The engine which we have been describing works upon what is known as the 'four-cycle' system— that is, the piston makes four complete strokes for every working or 'power' stroke. In the ordinary form of steam-engine, where the piston is forced backwards and forwards by the steam pressing upon it at each end of the cylinder in turn, every stroke is a power stroke. But, as we have seen, in the petrol-engine the piston is given a power stroke only when the explosion forces it to one end of the cylinder, and the impetus it thus obtains has to tide over three more strokes—the 'exhaust' which forces out the spent gases, the 'induction' which sucks in the new, and the ' compression' which compresses them before the explosion gives the next power stroke. The work is therefore done—if I may be allowed so to express it—in jerks, or at least would be if suitable means were not taken to prevent it. The heavy fly-wheel, which has the property of absorbing surplus energy at a time when it is not needed and yielding it up again when it is wanted, is one of these means, and in addition the majority of motor-car engines, and all aeroplane engines, have a number of cylinders each doing its power stroke at a different moment, and so, in this way, the jerks are less violent and follow each other more frequently. The aeroplane engine, although it resembles and was evolved from the motor-car engine, is not the same. From the very beginning it was discovered that the peculiar conditions of flight demanded a special type of motor, and the Wrights and other pioneers had to construct their own variations. In addition to having to be specially light the aero engine must also be peculiarly efficient; for all the while it is driving the aeroplane through the air it is, as it were, climbing a perpetual hill. Nowadays when planes are better designed, and there is more lift about them, and greater variation in the angles at which they fly, the engine, as we have already seen, can be throttled down and not urged all the while to its greatest efforts ; but in the early days when there was no ' margin,' and the machines could only just manage to get into the air and keep there, the motor must be working 'all out' all the while, and doing so without any personal attention, for the aviator had his hands (and feet!) too fully occupied with the steering and balancing of his craft to attend to anything else.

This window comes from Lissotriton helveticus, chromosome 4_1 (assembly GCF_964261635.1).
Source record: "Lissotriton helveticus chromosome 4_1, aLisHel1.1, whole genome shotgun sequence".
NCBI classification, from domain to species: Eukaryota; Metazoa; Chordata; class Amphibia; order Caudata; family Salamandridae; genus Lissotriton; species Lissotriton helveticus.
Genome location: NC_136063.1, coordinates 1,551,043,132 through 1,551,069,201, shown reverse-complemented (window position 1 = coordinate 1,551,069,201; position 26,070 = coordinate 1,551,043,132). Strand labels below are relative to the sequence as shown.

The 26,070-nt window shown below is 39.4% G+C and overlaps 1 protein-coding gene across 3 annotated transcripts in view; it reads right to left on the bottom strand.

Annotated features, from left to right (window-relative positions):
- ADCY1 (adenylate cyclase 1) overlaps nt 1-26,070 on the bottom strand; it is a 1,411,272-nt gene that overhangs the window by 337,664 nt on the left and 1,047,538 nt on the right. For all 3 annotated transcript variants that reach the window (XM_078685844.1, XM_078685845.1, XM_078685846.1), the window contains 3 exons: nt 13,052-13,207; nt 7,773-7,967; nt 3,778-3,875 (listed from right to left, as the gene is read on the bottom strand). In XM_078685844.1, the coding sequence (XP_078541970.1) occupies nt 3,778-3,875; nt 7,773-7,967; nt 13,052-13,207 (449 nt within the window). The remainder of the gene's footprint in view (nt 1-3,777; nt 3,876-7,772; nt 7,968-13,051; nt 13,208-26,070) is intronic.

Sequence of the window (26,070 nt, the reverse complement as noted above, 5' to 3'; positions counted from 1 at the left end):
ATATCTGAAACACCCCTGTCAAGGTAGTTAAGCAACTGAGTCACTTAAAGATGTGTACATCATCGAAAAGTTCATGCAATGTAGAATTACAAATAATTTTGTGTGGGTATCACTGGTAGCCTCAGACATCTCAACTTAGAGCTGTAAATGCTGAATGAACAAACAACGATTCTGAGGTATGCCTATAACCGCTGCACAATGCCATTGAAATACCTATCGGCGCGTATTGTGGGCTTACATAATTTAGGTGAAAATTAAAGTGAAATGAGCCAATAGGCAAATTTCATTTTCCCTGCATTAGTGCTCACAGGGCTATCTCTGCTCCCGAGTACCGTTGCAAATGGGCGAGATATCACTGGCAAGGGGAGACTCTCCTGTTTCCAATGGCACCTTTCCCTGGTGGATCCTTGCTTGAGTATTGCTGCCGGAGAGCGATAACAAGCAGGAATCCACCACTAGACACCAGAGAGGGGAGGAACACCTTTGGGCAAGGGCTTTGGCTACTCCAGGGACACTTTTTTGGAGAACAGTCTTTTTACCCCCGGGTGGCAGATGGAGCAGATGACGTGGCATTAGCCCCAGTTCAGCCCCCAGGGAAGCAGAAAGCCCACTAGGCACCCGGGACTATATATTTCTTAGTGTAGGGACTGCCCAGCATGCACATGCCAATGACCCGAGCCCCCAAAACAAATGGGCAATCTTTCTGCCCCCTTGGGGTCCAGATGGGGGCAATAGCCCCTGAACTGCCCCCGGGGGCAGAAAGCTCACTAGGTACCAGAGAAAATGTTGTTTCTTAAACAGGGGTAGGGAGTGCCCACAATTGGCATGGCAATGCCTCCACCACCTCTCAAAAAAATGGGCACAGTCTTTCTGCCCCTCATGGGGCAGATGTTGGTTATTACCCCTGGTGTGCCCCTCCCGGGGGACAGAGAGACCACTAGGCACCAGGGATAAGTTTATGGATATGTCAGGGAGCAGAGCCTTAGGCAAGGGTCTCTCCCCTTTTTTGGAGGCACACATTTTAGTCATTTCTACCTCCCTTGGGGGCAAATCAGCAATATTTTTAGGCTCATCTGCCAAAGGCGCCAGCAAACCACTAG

One great difficulty to contend with in the petrol-engine is the keeping of the cylinders sufficiently cool. The constant explosions raise the gases to a high temperature, and the interior of the cylinder would soon get extremely hot if means were not taken to prevent it. Overheating renders efficient lubrication impossible, and damage to the cylinder walls wrould quickly result, to say nothing of the trouble which would arise from the premature explosion of the mixture—or 'back-firing,' Petrol-engines are therefore carefully and elaborately cooled, either by air or water. With water-cooling, water is kept constantly circulating through a space known as a jacket,' outside the cylinders ; and so that it can be used over and over again, the water is itself cooled by being continually passed through a radiator—an arrangement of tiny tubes about which the air can freely blow. In air-cooled engines the contact of the air upon the outside of the cylinders is relied upon to cool them, and so it is obvious that air-cooling can best be employed when the cylinders pass very rapidly through the air.